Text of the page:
The answer lies in how he convinces her to help him: they can change the past.

By bringing up Aaron, bringing up the fact that Jack knew she returned to the island for the boy and her confirming that she came back with the hopes of being able to reunite the true mother and son, Jack reveals that Kate's greatest fear is truly change. She's been given a glimpse at a life with Jack and she would rather keep that glimpse and hope for more than risk losing it altogether. But she sacrifices her chance with Jack (possible with the same hope as Jack, that if it's meant to be, it's meant to be) for giving Claire a chance with Aaron.

Of course, there are also other possibilities to consider, other than 'death' or 'changing the past'.

Most creatively, the Magnobomb could create a parallel timeline, killing all our characters in the actual timeline (explaining why Richard says he saw them all die – unless that's an even bigger clue) while simultaneously kicking a copy of themselves into an alternate timeline that branches off in 1977 in which the paradoxes of changes through time travel are encapsulated in this alternate timeline because the timeline only begins at The Incident.

Does this keep our people in an alternate 1977, or would it throw them into an alternate 2007, where they could view the consequences of their actions, should they have CHANGED something, before being reunited with their proper timeline, where nothing has changed. It would work to give incredibly insight into who these characters are, and into how destiny and free will would work. The problem with this story, oddly enough, is time.

Just like the previous option of having it actually CHANGE the events of the past, you could easily spend multiple seasons (and spin-offs) exploring the possibilities of all of these characters following different routes to the same end, or different routes to different ends. Another problem is that it's also a choice that allows previous characters to return as main characters again, something the actors portraying those characters probably won't be able to do (through scheduling conflicts or residual bad feelings). It's something I would enjoy seeing as a premier, the possibilities, and the outcome being the understanding that the grass isn't always greener… before returning "home" to the proper timeline.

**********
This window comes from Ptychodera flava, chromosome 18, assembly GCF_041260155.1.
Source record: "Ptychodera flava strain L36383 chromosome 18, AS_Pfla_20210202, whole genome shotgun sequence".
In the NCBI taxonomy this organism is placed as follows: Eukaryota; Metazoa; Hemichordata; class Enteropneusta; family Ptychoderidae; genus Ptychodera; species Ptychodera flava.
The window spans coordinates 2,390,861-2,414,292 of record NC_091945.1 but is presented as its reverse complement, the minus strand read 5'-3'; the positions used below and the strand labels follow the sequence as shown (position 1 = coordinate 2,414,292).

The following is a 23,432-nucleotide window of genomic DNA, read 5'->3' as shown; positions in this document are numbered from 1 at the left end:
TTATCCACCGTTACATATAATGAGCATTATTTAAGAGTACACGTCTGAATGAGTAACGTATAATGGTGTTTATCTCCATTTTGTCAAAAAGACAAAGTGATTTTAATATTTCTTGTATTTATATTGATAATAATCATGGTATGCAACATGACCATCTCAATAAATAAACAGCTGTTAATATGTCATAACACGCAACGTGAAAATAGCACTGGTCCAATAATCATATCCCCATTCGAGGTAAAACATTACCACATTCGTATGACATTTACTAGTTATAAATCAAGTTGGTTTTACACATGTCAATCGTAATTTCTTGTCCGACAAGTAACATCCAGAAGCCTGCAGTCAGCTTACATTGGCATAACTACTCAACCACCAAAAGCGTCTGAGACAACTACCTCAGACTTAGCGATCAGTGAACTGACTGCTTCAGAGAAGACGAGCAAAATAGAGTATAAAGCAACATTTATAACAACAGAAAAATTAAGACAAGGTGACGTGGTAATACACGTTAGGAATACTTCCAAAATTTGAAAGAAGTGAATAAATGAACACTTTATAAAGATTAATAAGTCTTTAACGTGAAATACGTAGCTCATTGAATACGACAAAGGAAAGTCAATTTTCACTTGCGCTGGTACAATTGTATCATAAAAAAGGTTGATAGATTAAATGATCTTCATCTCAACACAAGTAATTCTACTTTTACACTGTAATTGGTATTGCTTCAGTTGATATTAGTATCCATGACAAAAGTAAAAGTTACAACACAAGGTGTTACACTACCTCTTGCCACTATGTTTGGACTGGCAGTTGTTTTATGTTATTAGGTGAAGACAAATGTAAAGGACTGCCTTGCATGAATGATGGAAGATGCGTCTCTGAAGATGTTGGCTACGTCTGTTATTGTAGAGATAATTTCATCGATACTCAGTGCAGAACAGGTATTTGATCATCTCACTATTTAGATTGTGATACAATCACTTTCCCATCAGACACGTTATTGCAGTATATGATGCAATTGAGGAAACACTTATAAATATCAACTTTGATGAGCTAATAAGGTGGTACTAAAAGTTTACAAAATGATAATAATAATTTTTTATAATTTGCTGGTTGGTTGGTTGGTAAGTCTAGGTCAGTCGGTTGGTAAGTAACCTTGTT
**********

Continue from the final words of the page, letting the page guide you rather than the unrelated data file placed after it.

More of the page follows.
The most probably premier scenario (or post-premier scenario, because I would really love to explore the 'alternate future' storyline for at least one episode) is for this event – like the key-turning in the season two finale – BE The Incident, avoiding timeline issues of cataclysmic proportions by setting off everything that we know to be true up until this point, simultaneously catapulting everyone who shouldn't be in 1977 forward thirty years to 2007 to continue the journey exactly as it stands.

Maybe I stand firmly in the camp of Destiny, or maybe I stand in the camp that provides that free will leads one down a path towards their Destiny. But I don't believe we've just spent five years with these characters just to hit a re-set button on it all and jump into the final season as a complete blank slate. I also believe Jacob's, "They're coming," is indicative of all those he's "touched" along the way – his own "loophole", and his last chance to prove that people can co-exist and be peaceful. And "win" the war.

3 Responses to “Lost: The Finale Conundrum”

Anonymous said...

Lovvvvvvessss it. You're a genius.


Anonymous said...

Love reading your thoughts, as always. But here's my question - how can Jack and Co. detonating the bomb BE the incident? We saw the incident start to happen before Jack tossed the bomb down. The drill hit the pocket of energy, all hell broke loose, Chang lost his arm, Radzinsky got away alive so he could be around years later to blow his brains out in the hatch.

It was all happening just as it was supposed to...and THEN Juliet detonated the bomb. So, how can they have caused the incident? Doesn't that mean that the bomb HAS to do something else?

mysticxf said...

@suzzzette I think that assumes that we knew all there was to know about The Incident. And we don't know what effect the bomb will have... again, we're assuming it's going to "explode", but what if the combo of the energy and the bomb is what they've been pushing the button to keep at bay?

Who knows, we just have to wait until 2010. Heh.